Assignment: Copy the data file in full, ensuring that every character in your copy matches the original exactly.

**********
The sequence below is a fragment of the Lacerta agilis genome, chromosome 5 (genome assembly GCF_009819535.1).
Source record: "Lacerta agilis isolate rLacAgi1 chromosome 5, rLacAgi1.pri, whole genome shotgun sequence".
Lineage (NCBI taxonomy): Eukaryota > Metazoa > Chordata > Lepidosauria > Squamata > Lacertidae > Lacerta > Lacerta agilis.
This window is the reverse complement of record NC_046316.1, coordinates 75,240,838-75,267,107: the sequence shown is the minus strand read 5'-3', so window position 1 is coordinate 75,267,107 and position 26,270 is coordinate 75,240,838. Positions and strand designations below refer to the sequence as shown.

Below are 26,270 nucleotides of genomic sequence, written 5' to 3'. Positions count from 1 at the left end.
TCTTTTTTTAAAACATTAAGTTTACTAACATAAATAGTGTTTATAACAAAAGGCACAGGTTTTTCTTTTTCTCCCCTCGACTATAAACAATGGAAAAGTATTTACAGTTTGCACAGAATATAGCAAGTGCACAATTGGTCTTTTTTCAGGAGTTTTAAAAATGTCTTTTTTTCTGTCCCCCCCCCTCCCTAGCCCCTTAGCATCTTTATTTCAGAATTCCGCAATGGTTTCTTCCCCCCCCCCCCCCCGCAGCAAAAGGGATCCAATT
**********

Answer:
The sequence below is a fragment of the Lacerta agilis genome, chromosome 5 (genome assembly GCF_009819535.1).
Source record: "Lacerta agilis isolate rLacAgi1 chromosome 5, rLacAgi1.pri, whole genome shotgun sequence".
Lineage (NCBI taxonomy): Eukaryota > Metazoa > Chordata > Lepidosauria > Squamata > Lacertidae > Lacerta > Lacerta agilis.
This window is the reverse complement of record NC_046316.1, coordinates 75,240,838-75,267,107: the sequence shown is the minus strand read 5'-3', so window position 1 is coordinate 75,267,107 and position 26,270 is coordinate 75,240,838. Positions and strand designations below refer to the sequence as shown.

Below are 26,270 nucleotides of genomic sequence, written 5' to 3'. Positions count from 1 at the left end.
TCTTTTTTTAAAACATTAAGTTTACTAACATAAATAGTGTTTATAACAAAAGGCACAGGTTTTTCTTTTTCTCCCCTCGACTATAAACAATGGAAAAGTATTTACAGTTTGCACAGAATATAGCAAGTGCACAATTGGTCTTTTTTCAGGAGTTTTAAAAATGTCTTTTTTTCTGTCCCCCCCCCTCCCTAGCCCCTTAGCATCTTTATTTCAGAATTCCGCAATGGTTTCTTCCCCCCCCCCCCCCCGCAGCAAAAGGGATCCAATT